Heirs Apparent: Solving the Vice Presidential Dilemma

By Vance R. Kincade Jr. | Go to book overview
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What About Gore?

With the 2000 presidential election approaching, it appears probable that Al Gore will attempt to become the third sitting vice president to be elected president. How does Gore’s experiences fit into this study? Does he share the background and political experience of Van Buren and Bush? Do the political science models described in this study support his election in 2000? Will Gore achieve success or suffer the same fate as Breckinridge, Nixon, and Humphrey?

Albert A. Gore, Jr., was born on March 31, 1948, in Carthage, Tennessee. He shares with George Bush the distinction of being born into a family of wealth and politics. Gore’s father Albert, Sr., was a longtime congressman and senator from Tennessee. Gore’s father was also a candidate for the Democratic nomination for vice president in 1956, finishing third behind John Kennedy and the eventual nominee Estes Kefauver.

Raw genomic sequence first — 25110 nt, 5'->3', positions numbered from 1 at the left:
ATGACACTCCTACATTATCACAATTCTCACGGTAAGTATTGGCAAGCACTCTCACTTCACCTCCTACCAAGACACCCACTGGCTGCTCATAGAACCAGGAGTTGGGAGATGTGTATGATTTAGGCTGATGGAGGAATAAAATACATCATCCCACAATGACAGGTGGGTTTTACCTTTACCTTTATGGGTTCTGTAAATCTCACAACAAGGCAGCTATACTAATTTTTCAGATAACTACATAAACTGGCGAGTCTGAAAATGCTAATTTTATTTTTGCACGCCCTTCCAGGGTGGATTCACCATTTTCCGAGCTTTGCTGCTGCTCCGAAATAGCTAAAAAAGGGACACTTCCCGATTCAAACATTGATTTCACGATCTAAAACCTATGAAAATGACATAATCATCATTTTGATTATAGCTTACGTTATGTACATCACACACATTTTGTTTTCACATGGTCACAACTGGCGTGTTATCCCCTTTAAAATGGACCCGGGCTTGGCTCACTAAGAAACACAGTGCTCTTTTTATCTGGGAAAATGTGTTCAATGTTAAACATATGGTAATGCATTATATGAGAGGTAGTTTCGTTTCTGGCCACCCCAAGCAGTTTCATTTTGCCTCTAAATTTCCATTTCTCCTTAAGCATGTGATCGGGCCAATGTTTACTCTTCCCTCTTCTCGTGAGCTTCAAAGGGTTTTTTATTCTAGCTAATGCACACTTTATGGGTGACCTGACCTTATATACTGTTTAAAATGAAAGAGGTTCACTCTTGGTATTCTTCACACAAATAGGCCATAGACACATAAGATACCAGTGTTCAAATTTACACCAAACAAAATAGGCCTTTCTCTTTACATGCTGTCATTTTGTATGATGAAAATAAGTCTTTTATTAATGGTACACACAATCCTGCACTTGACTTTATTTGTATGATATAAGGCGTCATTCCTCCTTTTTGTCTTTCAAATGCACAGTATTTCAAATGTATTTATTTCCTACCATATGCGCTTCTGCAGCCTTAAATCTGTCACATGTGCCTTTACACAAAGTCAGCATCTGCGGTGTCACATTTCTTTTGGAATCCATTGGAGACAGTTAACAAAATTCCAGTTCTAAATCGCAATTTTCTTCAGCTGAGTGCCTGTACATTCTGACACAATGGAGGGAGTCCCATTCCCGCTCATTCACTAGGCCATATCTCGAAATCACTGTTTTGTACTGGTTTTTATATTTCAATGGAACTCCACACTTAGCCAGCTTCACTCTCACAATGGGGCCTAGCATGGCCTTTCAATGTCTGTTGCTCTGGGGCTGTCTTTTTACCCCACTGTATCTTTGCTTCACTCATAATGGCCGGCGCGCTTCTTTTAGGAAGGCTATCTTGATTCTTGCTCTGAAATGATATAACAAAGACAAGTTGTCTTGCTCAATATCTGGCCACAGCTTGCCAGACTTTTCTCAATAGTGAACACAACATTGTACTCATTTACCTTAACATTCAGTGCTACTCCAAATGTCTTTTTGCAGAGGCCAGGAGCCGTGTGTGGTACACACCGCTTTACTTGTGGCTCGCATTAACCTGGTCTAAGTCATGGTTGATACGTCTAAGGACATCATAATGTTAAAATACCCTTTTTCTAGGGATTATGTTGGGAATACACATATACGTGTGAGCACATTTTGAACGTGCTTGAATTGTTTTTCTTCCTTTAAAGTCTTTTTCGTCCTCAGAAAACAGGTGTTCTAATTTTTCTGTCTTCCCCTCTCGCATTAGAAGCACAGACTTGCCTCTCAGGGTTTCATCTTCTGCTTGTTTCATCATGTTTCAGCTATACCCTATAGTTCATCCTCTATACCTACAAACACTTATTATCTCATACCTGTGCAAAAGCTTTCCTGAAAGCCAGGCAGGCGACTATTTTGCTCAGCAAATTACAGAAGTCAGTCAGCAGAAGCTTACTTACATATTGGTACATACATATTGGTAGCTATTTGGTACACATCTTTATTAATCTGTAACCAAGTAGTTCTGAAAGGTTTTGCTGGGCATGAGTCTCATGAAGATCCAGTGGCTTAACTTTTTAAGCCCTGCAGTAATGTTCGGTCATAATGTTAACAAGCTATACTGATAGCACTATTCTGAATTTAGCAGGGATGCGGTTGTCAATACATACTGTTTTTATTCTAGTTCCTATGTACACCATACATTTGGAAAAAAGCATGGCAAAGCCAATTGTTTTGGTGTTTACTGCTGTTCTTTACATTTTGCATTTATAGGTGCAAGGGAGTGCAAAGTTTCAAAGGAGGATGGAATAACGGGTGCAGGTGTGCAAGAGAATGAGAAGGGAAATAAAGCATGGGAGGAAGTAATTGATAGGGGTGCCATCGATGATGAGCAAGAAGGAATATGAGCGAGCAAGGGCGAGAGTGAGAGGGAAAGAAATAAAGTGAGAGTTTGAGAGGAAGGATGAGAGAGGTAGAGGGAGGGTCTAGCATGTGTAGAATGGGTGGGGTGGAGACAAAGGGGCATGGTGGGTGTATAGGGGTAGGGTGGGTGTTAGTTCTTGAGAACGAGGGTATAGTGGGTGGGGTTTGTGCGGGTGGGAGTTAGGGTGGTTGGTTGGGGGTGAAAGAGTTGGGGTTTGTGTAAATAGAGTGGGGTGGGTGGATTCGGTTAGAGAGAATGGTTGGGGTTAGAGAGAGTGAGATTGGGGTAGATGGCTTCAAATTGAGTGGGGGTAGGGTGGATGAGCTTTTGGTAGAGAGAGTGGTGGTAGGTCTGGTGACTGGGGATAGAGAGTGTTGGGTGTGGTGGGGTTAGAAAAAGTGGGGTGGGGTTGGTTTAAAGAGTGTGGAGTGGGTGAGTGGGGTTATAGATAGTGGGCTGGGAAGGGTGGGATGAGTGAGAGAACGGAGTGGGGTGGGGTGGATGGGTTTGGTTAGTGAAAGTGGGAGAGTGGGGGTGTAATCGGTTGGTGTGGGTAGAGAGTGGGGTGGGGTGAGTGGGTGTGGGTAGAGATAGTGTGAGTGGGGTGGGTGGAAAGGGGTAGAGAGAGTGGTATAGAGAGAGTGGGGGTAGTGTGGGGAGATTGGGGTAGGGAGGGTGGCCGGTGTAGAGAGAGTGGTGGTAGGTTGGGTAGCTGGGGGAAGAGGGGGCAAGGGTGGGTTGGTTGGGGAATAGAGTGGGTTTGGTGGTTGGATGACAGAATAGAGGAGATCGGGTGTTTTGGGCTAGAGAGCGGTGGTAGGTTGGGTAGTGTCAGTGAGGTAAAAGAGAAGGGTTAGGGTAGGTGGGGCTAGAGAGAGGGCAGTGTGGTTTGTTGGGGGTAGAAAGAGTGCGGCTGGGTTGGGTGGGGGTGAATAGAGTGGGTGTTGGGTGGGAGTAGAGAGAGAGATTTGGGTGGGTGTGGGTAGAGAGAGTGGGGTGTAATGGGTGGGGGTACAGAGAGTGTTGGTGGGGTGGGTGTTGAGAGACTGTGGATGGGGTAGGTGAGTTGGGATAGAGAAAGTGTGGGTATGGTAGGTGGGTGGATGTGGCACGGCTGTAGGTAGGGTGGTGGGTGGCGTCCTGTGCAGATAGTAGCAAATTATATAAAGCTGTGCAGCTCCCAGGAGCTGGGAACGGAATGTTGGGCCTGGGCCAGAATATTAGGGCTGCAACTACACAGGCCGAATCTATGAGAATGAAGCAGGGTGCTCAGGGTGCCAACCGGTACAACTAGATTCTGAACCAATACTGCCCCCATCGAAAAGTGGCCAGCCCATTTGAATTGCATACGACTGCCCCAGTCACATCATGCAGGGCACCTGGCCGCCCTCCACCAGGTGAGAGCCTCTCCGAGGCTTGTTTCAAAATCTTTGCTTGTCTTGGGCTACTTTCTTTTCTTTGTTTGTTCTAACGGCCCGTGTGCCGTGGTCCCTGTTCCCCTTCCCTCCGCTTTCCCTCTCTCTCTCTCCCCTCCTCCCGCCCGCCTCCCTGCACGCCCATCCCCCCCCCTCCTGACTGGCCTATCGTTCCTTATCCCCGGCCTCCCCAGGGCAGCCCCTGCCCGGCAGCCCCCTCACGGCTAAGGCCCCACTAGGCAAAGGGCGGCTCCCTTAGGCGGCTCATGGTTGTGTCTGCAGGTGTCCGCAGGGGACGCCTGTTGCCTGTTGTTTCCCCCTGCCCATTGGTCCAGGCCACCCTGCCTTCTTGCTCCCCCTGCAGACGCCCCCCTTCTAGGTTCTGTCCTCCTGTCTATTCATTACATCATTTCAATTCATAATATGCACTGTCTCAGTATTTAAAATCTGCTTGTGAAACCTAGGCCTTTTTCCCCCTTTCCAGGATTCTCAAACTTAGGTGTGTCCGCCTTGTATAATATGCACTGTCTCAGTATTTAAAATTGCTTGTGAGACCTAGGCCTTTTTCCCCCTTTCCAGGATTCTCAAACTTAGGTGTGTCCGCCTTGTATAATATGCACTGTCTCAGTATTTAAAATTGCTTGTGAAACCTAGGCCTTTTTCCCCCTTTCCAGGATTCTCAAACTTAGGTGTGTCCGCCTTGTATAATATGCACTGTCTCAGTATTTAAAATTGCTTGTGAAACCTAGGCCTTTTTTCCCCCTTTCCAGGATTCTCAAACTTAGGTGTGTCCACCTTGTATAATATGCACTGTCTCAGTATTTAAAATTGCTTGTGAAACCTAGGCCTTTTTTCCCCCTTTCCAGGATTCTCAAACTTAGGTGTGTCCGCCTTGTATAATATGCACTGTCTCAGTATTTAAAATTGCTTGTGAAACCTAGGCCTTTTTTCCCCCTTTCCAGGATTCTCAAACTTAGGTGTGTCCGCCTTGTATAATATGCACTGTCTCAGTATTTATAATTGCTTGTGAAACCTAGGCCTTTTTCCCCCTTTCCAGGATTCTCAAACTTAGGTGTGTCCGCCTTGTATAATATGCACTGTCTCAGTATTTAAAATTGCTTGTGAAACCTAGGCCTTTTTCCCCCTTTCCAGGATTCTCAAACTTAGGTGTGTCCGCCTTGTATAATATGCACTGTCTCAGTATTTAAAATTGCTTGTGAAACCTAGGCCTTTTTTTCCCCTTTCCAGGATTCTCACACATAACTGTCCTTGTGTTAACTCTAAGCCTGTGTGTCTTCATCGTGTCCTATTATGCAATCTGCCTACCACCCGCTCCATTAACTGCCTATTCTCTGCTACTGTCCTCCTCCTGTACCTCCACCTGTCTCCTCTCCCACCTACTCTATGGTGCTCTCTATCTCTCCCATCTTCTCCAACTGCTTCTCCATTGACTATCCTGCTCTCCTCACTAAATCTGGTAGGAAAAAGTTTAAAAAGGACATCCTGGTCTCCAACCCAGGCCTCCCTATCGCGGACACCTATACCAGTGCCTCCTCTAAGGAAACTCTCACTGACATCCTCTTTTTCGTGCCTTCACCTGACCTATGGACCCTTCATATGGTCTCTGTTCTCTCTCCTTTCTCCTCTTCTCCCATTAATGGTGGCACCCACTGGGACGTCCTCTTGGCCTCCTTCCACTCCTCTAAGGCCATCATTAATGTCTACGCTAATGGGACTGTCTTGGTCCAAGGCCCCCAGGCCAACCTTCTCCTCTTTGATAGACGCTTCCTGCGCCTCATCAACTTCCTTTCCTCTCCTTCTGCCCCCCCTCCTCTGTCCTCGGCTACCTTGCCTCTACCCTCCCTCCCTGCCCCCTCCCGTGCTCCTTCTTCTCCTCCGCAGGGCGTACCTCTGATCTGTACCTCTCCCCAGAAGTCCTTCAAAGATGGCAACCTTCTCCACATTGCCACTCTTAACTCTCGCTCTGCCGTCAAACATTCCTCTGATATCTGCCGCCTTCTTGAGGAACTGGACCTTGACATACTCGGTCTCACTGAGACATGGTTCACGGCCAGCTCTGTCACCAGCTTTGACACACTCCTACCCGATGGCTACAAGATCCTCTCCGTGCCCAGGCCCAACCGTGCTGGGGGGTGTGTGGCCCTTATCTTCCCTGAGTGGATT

The younger Gore attended the best schools and grew up in the world of Washington politics. A political career seemed likely, if not expected. Geoff Kuhn, a friend of Gore’s from St. Albans, an elite prep school, stated: “We all knew he was going to run for President one day, Oh certainly. He has always had a charmed life—or maybe it’s karma. His wife, his public life, it’s all been perfect. No one who ever knew this guy could even be a bit surprised by this. It would have been outstanding to us if he hadn’t run for President sooner or later.” 1

The first big political issue that affected Gore also affected the man for whom he would serve as vice president—Vietnam. Gore opposed the Vietman War as did Bill Clinton, but before Gore could protest, he had to


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Heirs Apparent: Solving the Vice Presidential Dilemma


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